DPP eagerness to comply with US chip rules will backfire
Published: Oct 10, 2022 01:00 AM
Illustration: Chen Xia/Global Times

Illustration: Chen Xia/Global Times

The US government has been exerting pressure on Asian countries and regions, especially China's Taiwan region, to hobble the Chinese mainland's chip industries after the US'  efforts to lure Asian chip companies away from Chinese mainland markets had proved unsuccessful. In particular, the US is eyeing Taiwan island as a "sally port" to meet its ends, and some Taiwan politicians have showed an inclination to comply with US orders under the latter's pressure.

Chinese experts warned on Sunday that a forced "decoupling" from the mainland will not bring any benefits to Taiwan companies, and the conservatism in the US is undermining existing global chip industries, which could trigger "butterfly effects" that the US might not be able to control.  

The island of Taiwan's economy authority said in a statement issued on Saturday that Taiwan's semiconductor industry has long served global customers and "attaches great importance to compliance with laws."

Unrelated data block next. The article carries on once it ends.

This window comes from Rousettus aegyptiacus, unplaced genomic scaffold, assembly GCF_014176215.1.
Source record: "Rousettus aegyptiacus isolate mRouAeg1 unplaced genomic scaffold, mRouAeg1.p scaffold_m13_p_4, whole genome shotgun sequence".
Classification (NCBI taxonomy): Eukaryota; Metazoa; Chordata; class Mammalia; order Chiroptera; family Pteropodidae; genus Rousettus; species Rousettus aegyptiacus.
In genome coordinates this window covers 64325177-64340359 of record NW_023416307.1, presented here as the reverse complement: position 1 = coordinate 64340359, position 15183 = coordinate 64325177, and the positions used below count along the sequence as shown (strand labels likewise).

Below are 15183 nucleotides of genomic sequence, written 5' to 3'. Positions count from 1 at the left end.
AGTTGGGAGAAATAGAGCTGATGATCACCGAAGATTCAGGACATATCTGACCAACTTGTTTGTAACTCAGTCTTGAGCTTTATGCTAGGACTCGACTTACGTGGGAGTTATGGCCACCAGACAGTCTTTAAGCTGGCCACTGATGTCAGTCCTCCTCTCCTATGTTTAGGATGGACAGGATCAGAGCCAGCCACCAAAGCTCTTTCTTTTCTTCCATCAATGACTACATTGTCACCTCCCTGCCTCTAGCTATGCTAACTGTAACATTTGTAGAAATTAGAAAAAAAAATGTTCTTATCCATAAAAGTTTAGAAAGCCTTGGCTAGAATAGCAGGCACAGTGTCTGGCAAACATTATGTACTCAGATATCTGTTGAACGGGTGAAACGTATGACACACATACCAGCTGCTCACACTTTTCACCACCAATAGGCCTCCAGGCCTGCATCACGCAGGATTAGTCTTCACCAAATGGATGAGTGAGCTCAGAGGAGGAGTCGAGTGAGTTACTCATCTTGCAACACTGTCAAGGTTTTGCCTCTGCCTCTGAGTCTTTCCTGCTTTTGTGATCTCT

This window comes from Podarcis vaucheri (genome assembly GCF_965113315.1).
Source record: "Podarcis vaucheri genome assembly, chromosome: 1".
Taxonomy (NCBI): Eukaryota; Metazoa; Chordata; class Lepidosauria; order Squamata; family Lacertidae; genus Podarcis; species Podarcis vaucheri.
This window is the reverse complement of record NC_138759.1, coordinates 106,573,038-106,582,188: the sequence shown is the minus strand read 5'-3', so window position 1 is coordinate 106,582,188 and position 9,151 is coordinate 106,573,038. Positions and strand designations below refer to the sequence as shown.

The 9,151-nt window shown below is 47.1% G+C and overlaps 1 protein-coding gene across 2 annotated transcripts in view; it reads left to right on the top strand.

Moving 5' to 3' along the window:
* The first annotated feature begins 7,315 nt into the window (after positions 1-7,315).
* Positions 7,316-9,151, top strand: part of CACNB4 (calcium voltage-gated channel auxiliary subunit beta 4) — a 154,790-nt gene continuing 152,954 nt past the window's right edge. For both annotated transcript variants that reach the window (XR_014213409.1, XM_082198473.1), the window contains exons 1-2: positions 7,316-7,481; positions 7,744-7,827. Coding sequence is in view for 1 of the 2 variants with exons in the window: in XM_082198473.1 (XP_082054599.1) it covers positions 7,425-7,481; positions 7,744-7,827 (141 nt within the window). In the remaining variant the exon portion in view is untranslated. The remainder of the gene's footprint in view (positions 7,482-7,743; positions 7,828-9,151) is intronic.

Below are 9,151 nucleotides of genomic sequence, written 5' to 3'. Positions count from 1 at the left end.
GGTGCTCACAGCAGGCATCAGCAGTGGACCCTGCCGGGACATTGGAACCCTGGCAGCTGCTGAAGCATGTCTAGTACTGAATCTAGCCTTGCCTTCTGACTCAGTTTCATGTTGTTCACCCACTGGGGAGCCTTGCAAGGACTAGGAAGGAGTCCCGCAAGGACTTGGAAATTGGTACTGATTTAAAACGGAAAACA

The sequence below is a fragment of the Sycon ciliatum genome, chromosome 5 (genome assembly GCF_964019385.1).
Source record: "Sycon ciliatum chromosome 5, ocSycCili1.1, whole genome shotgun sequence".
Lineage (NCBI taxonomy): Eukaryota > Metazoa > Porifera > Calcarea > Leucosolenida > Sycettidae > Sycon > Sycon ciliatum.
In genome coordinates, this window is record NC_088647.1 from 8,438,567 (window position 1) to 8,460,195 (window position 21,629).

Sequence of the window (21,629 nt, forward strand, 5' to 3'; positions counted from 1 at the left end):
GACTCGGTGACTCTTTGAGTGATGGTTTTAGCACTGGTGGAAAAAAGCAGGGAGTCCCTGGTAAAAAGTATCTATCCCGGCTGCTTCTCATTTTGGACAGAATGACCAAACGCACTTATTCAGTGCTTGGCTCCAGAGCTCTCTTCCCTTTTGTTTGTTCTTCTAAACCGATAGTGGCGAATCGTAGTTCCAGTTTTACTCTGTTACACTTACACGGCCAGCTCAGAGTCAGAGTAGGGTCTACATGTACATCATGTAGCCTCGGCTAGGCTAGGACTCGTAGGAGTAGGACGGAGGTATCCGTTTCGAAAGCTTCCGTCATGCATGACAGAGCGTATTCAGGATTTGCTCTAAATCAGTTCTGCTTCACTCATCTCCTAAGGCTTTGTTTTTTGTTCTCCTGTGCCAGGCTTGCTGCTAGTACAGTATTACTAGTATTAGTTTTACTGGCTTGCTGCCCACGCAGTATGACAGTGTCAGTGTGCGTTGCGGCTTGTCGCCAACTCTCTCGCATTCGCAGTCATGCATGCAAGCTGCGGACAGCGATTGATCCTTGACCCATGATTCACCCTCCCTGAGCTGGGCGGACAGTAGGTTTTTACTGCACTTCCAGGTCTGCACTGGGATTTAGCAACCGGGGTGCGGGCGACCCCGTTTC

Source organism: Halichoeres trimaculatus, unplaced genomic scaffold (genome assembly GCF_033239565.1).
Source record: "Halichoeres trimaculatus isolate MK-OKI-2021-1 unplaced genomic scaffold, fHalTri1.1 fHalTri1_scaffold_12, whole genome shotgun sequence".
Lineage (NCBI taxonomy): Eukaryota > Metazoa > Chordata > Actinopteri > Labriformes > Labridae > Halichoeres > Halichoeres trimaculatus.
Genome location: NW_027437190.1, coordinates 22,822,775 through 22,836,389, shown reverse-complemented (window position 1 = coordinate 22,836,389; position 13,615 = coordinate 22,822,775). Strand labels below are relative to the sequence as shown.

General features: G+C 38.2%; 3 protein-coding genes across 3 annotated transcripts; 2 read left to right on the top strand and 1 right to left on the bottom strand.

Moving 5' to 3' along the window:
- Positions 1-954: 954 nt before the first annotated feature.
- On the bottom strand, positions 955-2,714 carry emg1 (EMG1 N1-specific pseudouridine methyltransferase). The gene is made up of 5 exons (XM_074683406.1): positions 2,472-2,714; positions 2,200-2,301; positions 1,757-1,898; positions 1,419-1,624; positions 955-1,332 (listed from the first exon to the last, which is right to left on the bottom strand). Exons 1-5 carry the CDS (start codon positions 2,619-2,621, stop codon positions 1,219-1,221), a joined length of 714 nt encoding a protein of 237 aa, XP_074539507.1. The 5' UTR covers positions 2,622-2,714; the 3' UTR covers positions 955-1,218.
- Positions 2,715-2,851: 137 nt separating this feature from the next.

The statement noted that Taiwan authorities will cooperate with the needs of international customers who place orders and the rules back in customers' home countries.

The statement is deemed as a response to new rules on technology export controls rolled out by the Biden administration on Friday, including what is said to be the "harshest" ban on shipments to China of certain semiconductor chips made anywhere in the world with US equipment, further intensifying its so-called tech decoupling push and threatening to wreak havoc in the highly globalized chip supply chain.